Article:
Desire

In a comment on my last post, M. mentioned the sensuality of gardening. Truly, there is little that can offer more joys to the senses or more opportunity for sensual encounters of various kinds than a garden. Bees, wasps, butterflies, moths, all those pollinators going about helping the flowers have sex; the pistils and stamens, the ovaries fruiting, the scents and colors and attractions doing the work of creating what is juicy, spicy, tasty, fortifying, fragrant, or gloriously beautiful. While picking beans in the heat of late July or weeding in the dog days of August, however, the gardener may be forgiven for occasionally overlooking these aspects.

ann e michaelBut the garden can be considered sensual–the garden is all about desire. My desire to feed my family with fresh foods, or to decorate my view with blooms. My desire to share the garden bounty with friends, or to try new varieties of vegetables, or to see what happens if I let that volunteer melon grow.

And if plants can be said to possess any so-called human quality, I can easily anthropomorphize them as desirous. The desire to live, and to live in order to reproduce: these are the most basic purposes of our DNA, and of the plant’s. As a gardener, I manipulate the plant’s desire. I pick the beans before the seeds have ripened in the pods, and the bean plant in its urge to produce seed sends out more flowers, more young and tender green beans. It will continue in its desperate output until the roots are exhausted. Quite the pathetic metaphor, I guess.

The plants evolve each to its own specialty. Those that “choose” dispersal of seed via bird digestive tracts grow vivid against foliage, easy to see. Those that rely on maturing into pulpy rot, to ensure their seeds get nurtured in the soil beneath the parent plant, hide under large leaves close to the earth. The hard pit, the soft seed pouch that requires fermentation to germinate, the barbed husk that gets carried off in the fur on a mammal’s leg–gardeners often foil some of these strategies, but only temporarily. We turn them to our own uses because we desire the sweet kernels, the juicy flesh, the ripe scents.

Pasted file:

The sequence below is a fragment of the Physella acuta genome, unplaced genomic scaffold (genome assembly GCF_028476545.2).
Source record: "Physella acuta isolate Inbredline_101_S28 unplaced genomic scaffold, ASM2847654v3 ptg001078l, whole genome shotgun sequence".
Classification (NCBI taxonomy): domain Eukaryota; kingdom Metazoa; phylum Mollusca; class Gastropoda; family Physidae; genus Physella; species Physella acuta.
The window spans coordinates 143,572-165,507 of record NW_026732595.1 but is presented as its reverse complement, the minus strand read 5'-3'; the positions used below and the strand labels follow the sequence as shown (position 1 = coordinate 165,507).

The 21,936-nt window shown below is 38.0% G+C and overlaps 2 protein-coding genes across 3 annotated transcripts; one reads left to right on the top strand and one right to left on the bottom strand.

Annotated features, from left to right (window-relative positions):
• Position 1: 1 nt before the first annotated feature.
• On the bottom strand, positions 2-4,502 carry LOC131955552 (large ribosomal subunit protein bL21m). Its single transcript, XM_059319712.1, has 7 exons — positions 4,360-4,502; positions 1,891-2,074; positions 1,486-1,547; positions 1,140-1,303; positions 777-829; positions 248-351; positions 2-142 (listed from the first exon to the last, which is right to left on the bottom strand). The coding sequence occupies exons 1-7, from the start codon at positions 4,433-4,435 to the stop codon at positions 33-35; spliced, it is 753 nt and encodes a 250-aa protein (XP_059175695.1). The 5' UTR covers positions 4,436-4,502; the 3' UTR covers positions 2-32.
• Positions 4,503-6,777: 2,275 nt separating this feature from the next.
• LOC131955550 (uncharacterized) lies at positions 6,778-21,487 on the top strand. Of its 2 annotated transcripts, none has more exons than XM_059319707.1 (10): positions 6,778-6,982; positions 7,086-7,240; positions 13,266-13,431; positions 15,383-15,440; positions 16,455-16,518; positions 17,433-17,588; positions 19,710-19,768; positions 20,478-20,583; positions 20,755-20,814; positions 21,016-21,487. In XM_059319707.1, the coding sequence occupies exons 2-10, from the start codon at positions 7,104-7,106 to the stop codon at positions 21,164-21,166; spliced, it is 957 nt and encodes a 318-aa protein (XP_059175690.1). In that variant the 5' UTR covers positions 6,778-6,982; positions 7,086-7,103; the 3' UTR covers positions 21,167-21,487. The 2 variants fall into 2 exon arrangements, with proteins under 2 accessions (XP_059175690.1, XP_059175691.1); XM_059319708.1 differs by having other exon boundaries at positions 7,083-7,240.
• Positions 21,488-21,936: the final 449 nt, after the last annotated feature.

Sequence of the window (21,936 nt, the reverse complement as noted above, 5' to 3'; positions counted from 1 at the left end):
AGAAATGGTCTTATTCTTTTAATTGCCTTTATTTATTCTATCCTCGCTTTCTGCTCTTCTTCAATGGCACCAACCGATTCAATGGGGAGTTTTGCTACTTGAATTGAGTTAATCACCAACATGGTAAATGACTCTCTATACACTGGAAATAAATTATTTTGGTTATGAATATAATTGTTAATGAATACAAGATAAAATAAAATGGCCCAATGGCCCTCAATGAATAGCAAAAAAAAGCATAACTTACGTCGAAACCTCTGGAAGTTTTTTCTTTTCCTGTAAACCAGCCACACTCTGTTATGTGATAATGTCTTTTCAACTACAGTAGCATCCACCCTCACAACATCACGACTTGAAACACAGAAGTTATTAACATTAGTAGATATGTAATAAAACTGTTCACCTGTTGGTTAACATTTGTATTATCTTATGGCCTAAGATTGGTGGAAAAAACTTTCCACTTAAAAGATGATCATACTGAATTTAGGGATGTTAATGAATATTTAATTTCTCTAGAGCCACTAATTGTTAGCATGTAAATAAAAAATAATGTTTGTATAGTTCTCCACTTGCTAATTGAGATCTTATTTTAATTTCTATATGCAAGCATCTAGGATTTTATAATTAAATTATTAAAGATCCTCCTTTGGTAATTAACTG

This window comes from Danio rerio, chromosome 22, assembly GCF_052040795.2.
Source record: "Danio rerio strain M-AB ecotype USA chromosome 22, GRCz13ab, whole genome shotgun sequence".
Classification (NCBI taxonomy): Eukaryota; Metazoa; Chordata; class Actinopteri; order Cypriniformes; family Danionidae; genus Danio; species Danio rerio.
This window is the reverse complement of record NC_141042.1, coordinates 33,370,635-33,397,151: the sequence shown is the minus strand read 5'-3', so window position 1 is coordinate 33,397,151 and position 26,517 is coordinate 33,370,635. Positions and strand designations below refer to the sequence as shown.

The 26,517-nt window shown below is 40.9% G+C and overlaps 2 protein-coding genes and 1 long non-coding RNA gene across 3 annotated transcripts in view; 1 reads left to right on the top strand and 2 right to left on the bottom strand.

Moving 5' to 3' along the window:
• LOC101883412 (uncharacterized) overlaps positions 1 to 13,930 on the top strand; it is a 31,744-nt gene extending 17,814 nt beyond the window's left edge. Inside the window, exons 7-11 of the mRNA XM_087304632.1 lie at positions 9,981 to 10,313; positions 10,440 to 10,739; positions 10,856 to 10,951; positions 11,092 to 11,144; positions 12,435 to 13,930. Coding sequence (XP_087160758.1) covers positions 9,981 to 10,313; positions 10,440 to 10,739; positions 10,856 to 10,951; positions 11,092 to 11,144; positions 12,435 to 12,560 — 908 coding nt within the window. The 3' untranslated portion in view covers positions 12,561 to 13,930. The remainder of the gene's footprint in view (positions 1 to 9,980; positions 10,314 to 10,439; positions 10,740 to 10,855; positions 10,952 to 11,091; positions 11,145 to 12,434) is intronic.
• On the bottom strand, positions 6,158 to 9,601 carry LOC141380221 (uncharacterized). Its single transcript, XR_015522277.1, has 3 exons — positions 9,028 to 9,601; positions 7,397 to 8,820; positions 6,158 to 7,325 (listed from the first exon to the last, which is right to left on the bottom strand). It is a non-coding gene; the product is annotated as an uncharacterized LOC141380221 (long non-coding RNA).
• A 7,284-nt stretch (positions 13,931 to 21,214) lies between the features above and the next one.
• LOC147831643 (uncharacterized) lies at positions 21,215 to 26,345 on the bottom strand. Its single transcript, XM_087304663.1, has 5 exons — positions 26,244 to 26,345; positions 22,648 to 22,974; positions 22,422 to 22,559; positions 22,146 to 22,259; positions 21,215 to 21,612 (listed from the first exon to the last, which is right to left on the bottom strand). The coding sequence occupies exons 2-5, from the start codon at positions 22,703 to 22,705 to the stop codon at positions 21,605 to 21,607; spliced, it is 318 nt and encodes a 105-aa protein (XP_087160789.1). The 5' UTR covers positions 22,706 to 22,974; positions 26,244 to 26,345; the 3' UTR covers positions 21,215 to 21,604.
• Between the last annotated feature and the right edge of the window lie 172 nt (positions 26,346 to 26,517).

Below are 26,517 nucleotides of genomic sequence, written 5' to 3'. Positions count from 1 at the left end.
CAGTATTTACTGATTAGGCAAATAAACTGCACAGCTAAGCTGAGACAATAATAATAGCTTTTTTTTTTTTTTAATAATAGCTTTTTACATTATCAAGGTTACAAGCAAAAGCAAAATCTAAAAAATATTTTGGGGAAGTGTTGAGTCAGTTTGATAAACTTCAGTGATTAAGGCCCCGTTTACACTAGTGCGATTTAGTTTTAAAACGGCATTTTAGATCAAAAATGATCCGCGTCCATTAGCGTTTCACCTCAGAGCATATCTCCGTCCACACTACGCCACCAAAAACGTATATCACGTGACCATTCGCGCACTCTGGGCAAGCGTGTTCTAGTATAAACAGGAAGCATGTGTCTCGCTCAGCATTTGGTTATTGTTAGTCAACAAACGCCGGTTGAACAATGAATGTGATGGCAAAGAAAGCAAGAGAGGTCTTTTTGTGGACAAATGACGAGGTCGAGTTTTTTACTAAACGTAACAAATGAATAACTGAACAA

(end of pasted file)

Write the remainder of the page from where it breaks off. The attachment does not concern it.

Meanwhile the plants continue making more of themselves. The wind blows, and delicious summer fragrances enhance it as it floats the pollen toward awaiting receptors; the bees collect pollen on their legs while climbing into and out of flowers (how sexy), the female flowers of the squash stems swell…

What makes our purpose any different from the plants’? Maybe we experience desire not because we are human, but because we exist, as plants do, to leave something of ourselves behind. That something will not always be our DNA, however. It may be a system, a process, a work of art, a story. Something, perhaps, that we desire.

 

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6 comments on “Desire

  1. I love this reading of what desire is all about. Ambition has been on my mind.

    Liked by 1 person

  2. This post reminds me of a scene in the 2003 movie, “Off the Map” in which Joan Allen does her gardening in the nude and (I think) gets into a staring competition with a coyote while doing so. I am afraid that much of my own gardening has been curtailed due to unpleasant company that often comes in the form of mosquitos, and, alas, poison ivy. You can take more than one or two steps in my overgrown back garden without encountering the toxic stuff. It slyly hides itself amongst the thickly growing areas of columbine, geraniums and vinca.

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  3. Mark Murphy says:

    What a lovely piece of prose, poetic in fact. I keep telling myself I’m just a reluctant gardener and just the labourer to my wife’s ideas, yet I do find many moments in the garden just as you described them; and we have transformed it over 20 years or so from what was a grassy patch surrounded by brambles and weeds to a mature garden with raised beds for fruit and veg. I’ll have to post some pics some day.

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  4. KM Huber says:

    “What makes our purpose any different from the plants’?” Indeed.

    The connection between these two posts is delightful. It is as if after finishing the initial garden tour, you turn to us and ask, “Want to take a closer look?” Of course, we do. What was just a glimpse is now a full blown snapshot. Lucky us. Thank you.

    Karen

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